Mother’s Little Helper

What a drag, it is getting old. Over the last several weeks, my smile slipped. Scratch that, it expatriated to a foreign shore with no return date. I realized I needed help when the anxiety overran my life and I had full blown panic attacks.

Not this, not now. Since medical cannabis isn’t legal in my state (and forbidden for transplant hopefuls even in legal states) it was time to talk prescription pills.

At an appointment last week my nephrology team wanted my primary to take lead on the anxiety meds. My primary wanted me to come in for an office visit. Sigh. That makes three doctor visits in one week, six in two weeks. They each have $30 copays and take at least 1.5 hours with drive time figured in. Illness and injury ain’t quick or cheap.

At the primary’s office, the nurse practitioner asked why I came in. I spit out the truth. “I need help. The anxiety is taking over my life.” It felt both humbling and liberating to sit there and spill it.

Regular life is stressful, but I can usually roll with it. Injury is stressful, but most of the time it passes. The last month, particularly the last two weeks, completely unnerved me. I’ve found costly mistakes in the bills providers sent to my insurance company and spent a good chunk of time calling and emailing to try to resolve them. Several house repairs popped up, but I could not physically check on them or get a repair man out in a reasonable timeframe. The gravity of my health problems compounded with the suck-a-versary. I have to arrange some tests for my yearly transplant evaluation. I couldn’t work or exercise for eight weeks or drive for six weeks. Everything took four times as long to accomplish on one leg, from showers to cooking dinner. You get the drift. It was a front row week long all access pass to Poopa-Palooza 2018.

Anxiety led to insomnia. Insomnia led to depression. Depression led to anxiety over how awful things felt. Perception isn’t reality, but in a funk it feels real. It’s a viscous cycle I needed to stop early, before things spiraled completely out of control and I went full on yellow wallpaper. Days with an hour or less of sleep can quickly derail an already struggling mama.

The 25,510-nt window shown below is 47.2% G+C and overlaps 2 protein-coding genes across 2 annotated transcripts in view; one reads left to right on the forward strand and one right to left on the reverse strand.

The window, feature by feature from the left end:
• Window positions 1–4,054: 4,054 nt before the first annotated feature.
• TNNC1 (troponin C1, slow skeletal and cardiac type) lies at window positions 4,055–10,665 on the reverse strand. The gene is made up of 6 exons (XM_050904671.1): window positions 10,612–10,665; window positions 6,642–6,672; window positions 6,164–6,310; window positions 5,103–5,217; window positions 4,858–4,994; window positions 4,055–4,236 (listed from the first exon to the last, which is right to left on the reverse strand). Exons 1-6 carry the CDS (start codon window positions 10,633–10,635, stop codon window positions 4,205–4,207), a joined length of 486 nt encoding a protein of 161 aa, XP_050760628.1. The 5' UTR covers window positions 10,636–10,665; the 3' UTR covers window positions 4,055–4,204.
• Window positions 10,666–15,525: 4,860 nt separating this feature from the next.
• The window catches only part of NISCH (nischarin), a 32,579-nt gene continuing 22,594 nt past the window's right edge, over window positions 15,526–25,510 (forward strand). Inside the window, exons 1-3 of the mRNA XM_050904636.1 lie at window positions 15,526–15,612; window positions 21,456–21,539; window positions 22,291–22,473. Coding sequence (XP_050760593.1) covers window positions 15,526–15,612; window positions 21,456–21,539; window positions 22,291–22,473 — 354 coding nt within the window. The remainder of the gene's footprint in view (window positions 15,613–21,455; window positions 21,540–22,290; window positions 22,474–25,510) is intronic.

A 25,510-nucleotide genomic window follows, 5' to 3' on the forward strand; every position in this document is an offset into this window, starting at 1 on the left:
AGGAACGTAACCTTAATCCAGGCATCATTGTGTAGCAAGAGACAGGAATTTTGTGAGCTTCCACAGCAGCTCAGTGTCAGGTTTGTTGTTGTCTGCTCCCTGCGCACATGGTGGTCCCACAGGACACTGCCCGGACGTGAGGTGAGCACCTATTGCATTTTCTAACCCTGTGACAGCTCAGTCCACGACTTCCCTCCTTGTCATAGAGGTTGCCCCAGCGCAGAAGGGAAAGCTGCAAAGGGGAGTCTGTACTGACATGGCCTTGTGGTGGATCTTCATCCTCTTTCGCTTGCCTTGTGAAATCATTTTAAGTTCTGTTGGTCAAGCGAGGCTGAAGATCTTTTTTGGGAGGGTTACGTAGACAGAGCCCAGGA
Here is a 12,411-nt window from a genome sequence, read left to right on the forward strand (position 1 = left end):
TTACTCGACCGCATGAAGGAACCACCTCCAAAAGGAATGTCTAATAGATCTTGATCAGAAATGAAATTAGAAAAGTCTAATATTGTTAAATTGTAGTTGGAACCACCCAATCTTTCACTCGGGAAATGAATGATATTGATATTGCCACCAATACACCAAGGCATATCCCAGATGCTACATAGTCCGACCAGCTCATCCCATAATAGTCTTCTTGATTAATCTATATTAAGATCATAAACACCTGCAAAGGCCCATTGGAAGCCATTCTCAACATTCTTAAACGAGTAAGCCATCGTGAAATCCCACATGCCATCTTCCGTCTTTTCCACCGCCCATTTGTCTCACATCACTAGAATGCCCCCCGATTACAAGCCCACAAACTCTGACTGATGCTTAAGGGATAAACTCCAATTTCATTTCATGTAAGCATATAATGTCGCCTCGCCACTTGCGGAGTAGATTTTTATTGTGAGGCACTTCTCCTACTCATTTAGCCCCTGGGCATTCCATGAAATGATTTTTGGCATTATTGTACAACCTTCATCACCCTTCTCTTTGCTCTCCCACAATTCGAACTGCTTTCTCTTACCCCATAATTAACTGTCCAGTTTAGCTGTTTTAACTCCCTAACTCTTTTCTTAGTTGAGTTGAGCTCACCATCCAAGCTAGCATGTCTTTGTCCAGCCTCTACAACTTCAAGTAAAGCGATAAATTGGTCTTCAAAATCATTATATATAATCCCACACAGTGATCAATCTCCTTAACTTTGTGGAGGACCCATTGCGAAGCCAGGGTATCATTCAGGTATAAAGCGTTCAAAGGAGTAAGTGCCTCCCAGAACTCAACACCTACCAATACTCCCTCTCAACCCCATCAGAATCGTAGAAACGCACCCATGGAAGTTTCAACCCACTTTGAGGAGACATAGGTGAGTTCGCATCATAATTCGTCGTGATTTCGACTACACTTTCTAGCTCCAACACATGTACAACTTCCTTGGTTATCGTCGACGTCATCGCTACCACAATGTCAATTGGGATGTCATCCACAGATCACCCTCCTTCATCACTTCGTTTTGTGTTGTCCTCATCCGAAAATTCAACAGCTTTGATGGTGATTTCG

The NP blinked at me when I mentioned the low dose Xanax my nephrologist’s NP suggested I could try. She reminded me that it was a controlled substance with the potential for addiction. The thought of boarding the Benzo Bus did not exactly thrill me.

I’m no stranger to anxiety. I took klonopin for several years, but slowly weaned myself off over a two month period when my husband and I were trying to conceive. Let me tell you, weaning off the K-train SUCKED. Therapy, meditation, and other coping mechanisms kept things at bay for awhile. I added buspar last year, taking a small dose on occasion. Last month I went up to the full dose prescribed, but it wasn’t enough.

I told the NP I was completely overwhelmed and outlined my woes. (This wasn’t a 50 minute therapy session.) I explained how my usual coping mechanisms weren’t cutting it and asked for a “reset” button to break the cycle.

She left the exam room, conferred with a doctor, and came back with a paper script for ten days of Xanax, 0.25 mg, with instructions I could take one up to three times a day.

I have mixed feelings about going on a mother’s little helper. On one hand, I’m supremely grateful and relieved I have something to righten the boat. On the other hand, it’s a heavy duty drug. I questioned myself even on the drive to the pharmacy: did I really want to be another middle aged suburban mom on a little pill to chill the eff out?

Want to? No. Need to? HELL YES.

After several days on it (1/2 at night, 1/8 on rare occasion during the day) I can tell a massive difference. I sleep almost all the way through the night now and actually dream (kinda forgot how that feels.) I’m not physically shaking and can take full, deep breaths, not the shallow hyperventilating pant I experience during a bad spell. I can function in the morning instead of having the 1 hour sleep hangover that ruins the whole day. I’m PRODUCTIVE.

Chemical formula for alprazolam, generic for Xanax.

More importantly, I’m a better mother and I like myself again.

I’m not sure how long I’ll have to take it. Hopefully I can step down to a less severe medication after I stabilize a bit more.

There’s no shame in asking for help. I wish I’d understood this concept earlier in my life, instead of trying to tough it out. That only led to unnecessary suffering.

Why was I so hesitant to get medication? Stubbornness. Even as much as I preach to others on the necessity of reaching out for help, it’s damned difficult to admit the hard core mammer jammer image I try to project isn’t fully accurate. I used to think self care looked like pedicures and bubble baths, and I had time for neither.

Was I ever wrong.

Fake it til you make it was never meant to be a full time ride, but rather an all terrain vehicle to get you over the rough patches.

What happens when the road is in shambles and you break down and need help? You call AAA.

If you’re in a similar situation, PLEASE know it’s absolutely okay to get help, whether it’s in talk or tablet form. No judgment, no shame. Sometimes self care comes in a little bottle from the pharmacy. This week, mine did.

J

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